I took some travel knitting along, but didn’t pick it up.

Instead, I mulled over colors for our walls.

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Filed under home, home decor, travel

Sticky situation…

So the move was hell – torrential rains, flash flooding, heavy book collections, sewing machine collections, general collections of sh*t.

house-move

(sadly, this is only about half of my stash.)

A hell that also spread to others who were thankfully helping us.  Others will find it a source of amusement if you have tubs labeled “houndstooths” and “herringbones” and “unravelers.”  They will accuse you of having chintz, but you will be glad you know people who know what chintz is and are willing to help you haul the aforementioned heavy, excessive collections in the rain.

The “new” house isn’t very old – a baby boomer in person years, and  isn’t very attractive (yes, the vinyl siding followed us and we can’t afford to replace it) but it is modest and cozy and all ours (along with its problems – we woke to a dead boiler this morning).

It is also filthy.

This is what happens when you don’t have an exhaust hood over your stove:

house-dirtyceiling

I have to go in for a second or third scrub before I can even think of painting.

The house also had kids in it, and every room has evidence of them – stickers stuck to walls ceilings floors, glitter everywhere, scribbles on walls ceilings floors, little toy parts in cracks and crevices, and dubious and disgusting sticky places.

Speaking of stick, many people like this decorative crap for a child’s room:

house-stickers

But each little cheery leaf and branch and bird leaves sticky goo.

And your kid is no artistic genius,

house-scribbles

so why didn’t you clean that sh*t off when you wanted to sell your house?

N triumphantly killed the rotting jungle gym in the yard:

house-junglegym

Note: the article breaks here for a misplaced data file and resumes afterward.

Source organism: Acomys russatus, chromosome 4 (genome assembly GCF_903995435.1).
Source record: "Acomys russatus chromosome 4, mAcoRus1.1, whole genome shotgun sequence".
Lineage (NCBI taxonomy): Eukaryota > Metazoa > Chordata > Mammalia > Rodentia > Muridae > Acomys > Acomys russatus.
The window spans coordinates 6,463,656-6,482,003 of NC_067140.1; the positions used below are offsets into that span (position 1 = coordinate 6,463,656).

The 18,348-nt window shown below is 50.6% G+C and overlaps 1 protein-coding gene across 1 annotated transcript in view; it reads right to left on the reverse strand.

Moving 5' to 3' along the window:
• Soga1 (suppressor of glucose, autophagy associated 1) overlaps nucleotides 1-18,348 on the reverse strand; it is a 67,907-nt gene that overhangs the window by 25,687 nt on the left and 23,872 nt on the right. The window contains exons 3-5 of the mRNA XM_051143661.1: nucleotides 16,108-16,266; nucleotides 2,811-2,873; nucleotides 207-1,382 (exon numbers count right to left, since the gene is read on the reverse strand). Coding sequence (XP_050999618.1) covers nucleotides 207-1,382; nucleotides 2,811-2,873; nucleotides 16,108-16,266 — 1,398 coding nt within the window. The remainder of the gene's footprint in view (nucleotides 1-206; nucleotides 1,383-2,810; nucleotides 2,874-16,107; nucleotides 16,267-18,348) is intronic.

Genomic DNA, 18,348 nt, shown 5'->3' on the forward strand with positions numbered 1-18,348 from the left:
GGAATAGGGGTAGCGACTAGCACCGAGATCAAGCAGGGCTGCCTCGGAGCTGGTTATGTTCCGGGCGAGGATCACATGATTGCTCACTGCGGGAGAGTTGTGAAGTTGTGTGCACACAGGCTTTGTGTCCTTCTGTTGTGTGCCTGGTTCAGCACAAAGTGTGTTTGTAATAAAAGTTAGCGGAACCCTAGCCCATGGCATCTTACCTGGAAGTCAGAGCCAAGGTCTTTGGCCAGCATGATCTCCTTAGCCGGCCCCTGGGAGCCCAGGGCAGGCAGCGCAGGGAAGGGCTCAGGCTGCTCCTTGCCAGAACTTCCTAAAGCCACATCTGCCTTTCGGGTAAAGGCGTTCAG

and I’m totally thrilled we’re surrounded by hills again and that we have a window over the kitchen sink once more, not to mention plenty of gardening space.

house-holes

I also love the little bits of residential archaeology that come with sprucing up a new place – the kitchen was at least two shades of green in the past – maybe it needs to be again…

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Second things sometime need a little attention too…

…a sequel to In praise of first things.

Years and years ago, after I made a few more garter stitch scarves for friends and family, and falling just as hard for knitting with wool as I did for alpaca, not to mention all of the other fibrous beasts, came what seemed at the time, a very massive project.

firsthingsshawlfront

Yet I did not stray from my comfortable garter stitch.  I may have started this as a poncho, or at least a shawl, but I don’t remember now, except that I didn’t have a pattern and I was afraid of them then.  But ponchos were popular then, and then weren’t, and maybe they came back, I don’t know?  Originally it was just going to be solid charcoal, though I ran out of yarn before it was a good length to wrap.  Then something happened at the Brown Sheep/Lamb’s Pride mill?  A fire?  I can’t remember that either, but for a year, or years, worsted weight yarn in deep charcoal wasn’t available.  When a new LYS opened in my old neighborhood, I bought four skeins (including a deep charcoal) in bulky weight.  I got the only four colors available that weren’t some ghastly shade of pink or pastel blue (but I kind of liked the pastel sage).  I didn’t really think about (or know?) the difference in yarn weights either, but ploughed through to the end, or enough of an end when I ran out of yarn again.

firstthingsshawlbackIt too has a beautiful drape.

The bulky striped end is thick and especially warm.  We use this most as a throw blanket lengthwise, with the bulky end wrapping shroud-like whichever is the colder end of the body.

I’m tempted to frog this once in awhile to get to the sweater’s worth of yarn, but it is the best way to stay warm when supine and corpse-like in the dead of winter.